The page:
Tarkin is really hard to justify. Grand Moff Tarkin was a great villain in part because of the mystery. We have the amazing Peter Cushing on screen for a few minutes, he orders a Princess tortured, snarks at Lord Vader, and blows up a whole damn planet because it makes a good example. If you are removing the air of mystery surrounding a character like that, you would do well to make them a heck of a lot more interesting than this. As always, thanks to NetGalley for the chance to check this out....more
Joe Abercrombie’s Half a King is my first book of his, and it’s great, if not ground-breaking. It follows young Prince Yarvi, who has a withered arm,Joe Abercrombie’s Half a King is my first book of his, and it’s great, if not ground-breaking. It follows young Prince Yarvi, who has a withered arm, content to step away from the throne and dive into a life of books and study. Not strong enough to fight, he hones his mind, but everything changes when his father and brother are killed and the throne is thrust back upon him. It goes from bad to worse when he is betrayed and left for dead. What follows is a quest for vengeance, and to retake the throne he didn’t even want.
Joining Yarvi are a cast of odd crooks and malcontents, forming an uneasy alliance while fleeing captivity. Undoubtedly a YA novel, it’s not nearly as dark some of Abercrombie’s other work from what I’ve seen, but the book serves as a great palate cleanser between heavier reads. There’s action and humor and twists you may or may not see coming....more
I think the Hellboy comics are going to be something I read in trades. I love reading the story arcs all at once, and going back over and over to checI think the Hellboy comics are going to be something I read in trades. I love reading the story arcs all at once, and going back over and over to check out the art. As an aside, if you haven't checked out Mignola's concept art for Disney's Atlantis yet, go see it. Really cool stuff.
I find myself in a tough place, reviewing these. If I try to explain the story, it would take the fun out of it just a bit. Creepy puppet show versions of Ebeneezer Scrooge and Jacob Marley, Hellboy's half-brothers, the princes of Hell fleeing before him, the army that would be commanded by HB's red right hand...suffice it to say there's tons of cool stuff to see. And if it doesn't tell a super-cohesive story, well, I can forgive him that as the art is amazing. Mignola, with colorist Dave Stewart, can evoke so much from a single panel. Love it.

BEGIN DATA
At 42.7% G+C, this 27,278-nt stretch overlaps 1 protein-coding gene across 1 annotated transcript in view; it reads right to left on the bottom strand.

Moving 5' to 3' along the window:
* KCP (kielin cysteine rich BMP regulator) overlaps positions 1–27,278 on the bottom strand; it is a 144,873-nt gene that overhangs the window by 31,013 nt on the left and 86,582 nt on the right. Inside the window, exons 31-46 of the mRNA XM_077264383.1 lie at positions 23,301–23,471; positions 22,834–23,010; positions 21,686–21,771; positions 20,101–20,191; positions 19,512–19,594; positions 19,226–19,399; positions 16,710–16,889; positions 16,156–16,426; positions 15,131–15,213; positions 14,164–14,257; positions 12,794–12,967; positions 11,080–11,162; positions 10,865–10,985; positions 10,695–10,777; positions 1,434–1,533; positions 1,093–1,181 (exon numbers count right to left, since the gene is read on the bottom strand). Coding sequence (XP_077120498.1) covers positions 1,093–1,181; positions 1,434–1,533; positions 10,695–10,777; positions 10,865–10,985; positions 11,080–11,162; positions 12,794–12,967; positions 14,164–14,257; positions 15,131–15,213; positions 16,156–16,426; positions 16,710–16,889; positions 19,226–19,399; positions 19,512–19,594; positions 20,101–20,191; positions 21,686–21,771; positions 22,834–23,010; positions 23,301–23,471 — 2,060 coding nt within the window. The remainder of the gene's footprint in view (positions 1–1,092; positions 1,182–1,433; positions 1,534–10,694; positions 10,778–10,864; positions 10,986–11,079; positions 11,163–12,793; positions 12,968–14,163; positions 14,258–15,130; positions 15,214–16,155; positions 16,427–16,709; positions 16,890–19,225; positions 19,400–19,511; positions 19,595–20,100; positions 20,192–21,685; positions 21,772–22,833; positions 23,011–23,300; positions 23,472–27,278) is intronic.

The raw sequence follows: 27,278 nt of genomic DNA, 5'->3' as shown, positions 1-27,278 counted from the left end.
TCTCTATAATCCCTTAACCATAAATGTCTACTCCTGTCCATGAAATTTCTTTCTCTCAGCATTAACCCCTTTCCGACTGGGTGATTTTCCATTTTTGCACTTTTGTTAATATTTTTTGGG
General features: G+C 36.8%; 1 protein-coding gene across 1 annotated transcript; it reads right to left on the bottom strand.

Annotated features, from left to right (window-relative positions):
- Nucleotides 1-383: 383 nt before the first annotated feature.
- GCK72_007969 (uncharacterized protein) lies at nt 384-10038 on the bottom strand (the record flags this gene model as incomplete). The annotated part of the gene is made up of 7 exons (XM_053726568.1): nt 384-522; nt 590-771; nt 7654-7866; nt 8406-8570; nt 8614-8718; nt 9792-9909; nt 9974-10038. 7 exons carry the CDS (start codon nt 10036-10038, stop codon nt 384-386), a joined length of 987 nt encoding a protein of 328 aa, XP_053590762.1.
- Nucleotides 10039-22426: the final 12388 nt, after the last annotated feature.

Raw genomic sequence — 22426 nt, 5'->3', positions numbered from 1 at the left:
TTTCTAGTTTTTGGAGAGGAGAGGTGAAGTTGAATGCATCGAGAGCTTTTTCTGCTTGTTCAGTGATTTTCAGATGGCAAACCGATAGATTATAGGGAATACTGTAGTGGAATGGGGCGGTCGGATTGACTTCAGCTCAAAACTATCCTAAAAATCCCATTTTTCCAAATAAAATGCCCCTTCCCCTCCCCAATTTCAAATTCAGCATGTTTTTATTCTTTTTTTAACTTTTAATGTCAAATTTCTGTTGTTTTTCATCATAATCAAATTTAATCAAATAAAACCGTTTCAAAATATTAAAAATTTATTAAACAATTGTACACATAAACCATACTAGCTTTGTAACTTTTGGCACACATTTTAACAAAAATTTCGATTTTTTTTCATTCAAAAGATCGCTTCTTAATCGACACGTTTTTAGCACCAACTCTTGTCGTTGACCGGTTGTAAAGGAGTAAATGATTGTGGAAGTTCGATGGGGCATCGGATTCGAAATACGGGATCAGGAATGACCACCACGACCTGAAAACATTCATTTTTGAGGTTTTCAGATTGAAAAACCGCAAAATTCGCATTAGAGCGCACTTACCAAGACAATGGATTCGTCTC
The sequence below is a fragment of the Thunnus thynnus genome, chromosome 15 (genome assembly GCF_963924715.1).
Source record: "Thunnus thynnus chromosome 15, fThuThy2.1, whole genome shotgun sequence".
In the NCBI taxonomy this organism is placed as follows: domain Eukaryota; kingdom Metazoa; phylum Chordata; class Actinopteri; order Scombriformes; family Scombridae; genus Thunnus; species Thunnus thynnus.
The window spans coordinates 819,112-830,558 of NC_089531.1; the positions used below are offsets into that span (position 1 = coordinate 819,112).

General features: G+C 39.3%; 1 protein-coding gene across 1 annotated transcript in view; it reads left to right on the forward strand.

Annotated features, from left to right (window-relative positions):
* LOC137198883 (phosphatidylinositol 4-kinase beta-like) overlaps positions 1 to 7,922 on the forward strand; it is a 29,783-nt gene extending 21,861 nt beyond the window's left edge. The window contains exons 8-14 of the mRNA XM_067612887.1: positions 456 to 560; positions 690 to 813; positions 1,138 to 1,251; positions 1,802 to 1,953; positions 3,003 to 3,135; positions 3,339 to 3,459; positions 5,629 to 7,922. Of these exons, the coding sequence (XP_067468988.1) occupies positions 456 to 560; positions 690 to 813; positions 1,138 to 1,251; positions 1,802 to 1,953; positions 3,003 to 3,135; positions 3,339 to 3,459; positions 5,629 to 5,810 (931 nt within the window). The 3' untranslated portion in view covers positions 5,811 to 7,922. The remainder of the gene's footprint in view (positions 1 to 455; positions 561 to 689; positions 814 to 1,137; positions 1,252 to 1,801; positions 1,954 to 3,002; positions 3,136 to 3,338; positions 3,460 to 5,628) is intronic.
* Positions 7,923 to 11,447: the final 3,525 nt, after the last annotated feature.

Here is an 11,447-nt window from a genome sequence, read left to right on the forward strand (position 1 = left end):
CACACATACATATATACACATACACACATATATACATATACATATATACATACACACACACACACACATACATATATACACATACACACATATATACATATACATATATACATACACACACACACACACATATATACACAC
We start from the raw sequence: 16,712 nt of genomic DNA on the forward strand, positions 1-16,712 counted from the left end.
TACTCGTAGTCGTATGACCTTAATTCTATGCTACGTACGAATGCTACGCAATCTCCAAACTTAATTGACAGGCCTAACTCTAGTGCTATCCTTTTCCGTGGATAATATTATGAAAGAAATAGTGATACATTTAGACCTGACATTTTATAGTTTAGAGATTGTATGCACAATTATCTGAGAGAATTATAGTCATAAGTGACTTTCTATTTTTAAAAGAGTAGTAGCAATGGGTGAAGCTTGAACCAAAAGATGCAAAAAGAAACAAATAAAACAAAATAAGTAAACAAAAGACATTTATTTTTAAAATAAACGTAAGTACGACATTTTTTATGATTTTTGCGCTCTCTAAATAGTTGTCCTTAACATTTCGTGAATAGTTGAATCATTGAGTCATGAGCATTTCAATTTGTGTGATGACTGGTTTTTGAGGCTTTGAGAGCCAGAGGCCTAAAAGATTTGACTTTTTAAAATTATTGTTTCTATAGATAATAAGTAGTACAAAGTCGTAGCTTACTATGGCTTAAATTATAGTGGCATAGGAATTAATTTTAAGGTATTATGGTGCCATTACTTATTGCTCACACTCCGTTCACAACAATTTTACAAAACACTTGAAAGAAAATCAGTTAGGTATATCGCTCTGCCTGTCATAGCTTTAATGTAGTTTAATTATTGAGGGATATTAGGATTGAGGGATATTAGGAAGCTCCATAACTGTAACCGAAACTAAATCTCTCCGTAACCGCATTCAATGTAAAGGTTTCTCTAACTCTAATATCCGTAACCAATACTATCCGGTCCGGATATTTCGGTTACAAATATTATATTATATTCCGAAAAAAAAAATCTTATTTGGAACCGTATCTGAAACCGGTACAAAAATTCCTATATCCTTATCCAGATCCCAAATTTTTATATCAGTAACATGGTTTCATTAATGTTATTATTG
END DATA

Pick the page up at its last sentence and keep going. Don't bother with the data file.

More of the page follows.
It might seem like an odd combination, Hellboy getting the cutesy 'Itty Bitty' treatment, but if you enjoy HB and want to get your younger ones in earIt might seem like an odd combination, Hellboy getting the cutesy 'Itty Bitty' treatment, but if you enjoy HB and want to get your younger ones in early, this is a good way. The bright, simple shapes are indeed cute, reminding me a bit of the Powerpuff Girls. Art Baltazar and Franco do a solid job with the art and stories, most of which are a few pages long and have simple kid-friendly jokes (Johann sneezes himself out of his suit, jokes about Roger's underwear, and so on)....more
I keep an eye out on NetGalley for books that may some day interest my kids, and I became curious about Ophelia and the Marvelous Boy by Karen FoxleeI keep an eye out on NetGalley for books that may some day interest my kids, and I became curious about Ophelia and the Marvelous Boy by Karen Foxlee when I saw it was one of the most requested books on the site. What I found was a fast-paced reimagining of the Snow Queen story that the intended audience will love, but doesn't quite reach the level of all-ages classic.